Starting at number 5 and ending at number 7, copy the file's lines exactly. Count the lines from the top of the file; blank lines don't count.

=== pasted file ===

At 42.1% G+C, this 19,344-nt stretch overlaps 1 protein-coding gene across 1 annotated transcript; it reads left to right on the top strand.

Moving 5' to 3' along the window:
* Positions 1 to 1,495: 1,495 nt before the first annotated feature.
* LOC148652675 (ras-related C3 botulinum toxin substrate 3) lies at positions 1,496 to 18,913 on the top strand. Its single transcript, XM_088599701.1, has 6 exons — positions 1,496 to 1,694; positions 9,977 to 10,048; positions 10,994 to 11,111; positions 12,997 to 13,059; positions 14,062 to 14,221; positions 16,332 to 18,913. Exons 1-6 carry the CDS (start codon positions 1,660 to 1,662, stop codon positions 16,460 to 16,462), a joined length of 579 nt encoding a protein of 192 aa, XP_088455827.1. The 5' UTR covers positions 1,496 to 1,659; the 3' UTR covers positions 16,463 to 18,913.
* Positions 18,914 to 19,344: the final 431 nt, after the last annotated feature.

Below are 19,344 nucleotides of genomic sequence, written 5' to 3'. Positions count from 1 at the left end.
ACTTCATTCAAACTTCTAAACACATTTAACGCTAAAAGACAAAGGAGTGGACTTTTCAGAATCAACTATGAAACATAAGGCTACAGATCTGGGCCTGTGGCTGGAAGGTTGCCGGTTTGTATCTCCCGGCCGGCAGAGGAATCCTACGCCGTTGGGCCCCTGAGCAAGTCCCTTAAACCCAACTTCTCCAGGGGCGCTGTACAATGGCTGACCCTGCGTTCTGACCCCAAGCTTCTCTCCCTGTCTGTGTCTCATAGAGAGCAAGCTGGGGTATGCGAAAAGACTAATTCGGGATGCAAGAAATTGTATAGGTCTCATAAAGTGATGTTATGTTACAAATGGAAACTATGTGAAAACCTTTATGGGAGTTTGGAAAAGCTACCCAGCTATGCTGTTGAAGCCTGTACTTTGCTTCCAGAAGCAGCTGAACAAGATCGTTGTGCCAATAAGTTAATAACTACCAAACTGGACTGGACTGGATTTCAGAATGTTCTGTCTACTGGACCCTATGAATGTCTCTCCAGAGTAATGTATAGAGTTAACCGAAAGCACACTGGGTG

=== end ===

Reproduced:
* Positions 18,914 to 19,344: the final 431 nt, after the last annotated feature.

Below are 19,344 nucleotides of genomic sequence, written 5' to 3'. Positions count from 1 at the left end.
ACTTCATTCAAACTTCTAAACACATTTAACGCTAAAAGACAAAGGAGTGGACTTTTCAGAATCAACTATGAAACATAAGGCTACAGATCTGGGCCTGTGGCTGGAAGGTTGCCGGTTTGTATCTCCCGGCCGGCAGAGGAATCCTACGCCGTTGGGCCCCTGAGCAAGTCCCTTAAACCCAACTTCTCCAGGGGCGCTGTACAATGGCTGACCCTGCGTTCTGACCCCAAGCTTCTCTCCCTGTCTGTGTCTCATAGAGAGCAAGCTGGGGTATGCGAAAAGACTAATTCGGGATGCAAGAAATTGTATAGGTCTCATAAAGTGATGTTATGTTACAAATGGAAACTATGTGAAAACCTTTATGGGAGTTTGGAAAAGCTACCCAGCTATGCTGTTGAAGCCTGTACTTTGCTTCCAGAAGCAGCTGAACAAGATCGTTGTGCCAATAAGTTAATAACTACCAAACTGGACTGGACTGGATTTCAGAATGTTCTGTCTACTGGACCCTATGAATGTCTCTCCAGAGTAATGTATAGAGTTAACCGAAAGCACACTGGGTG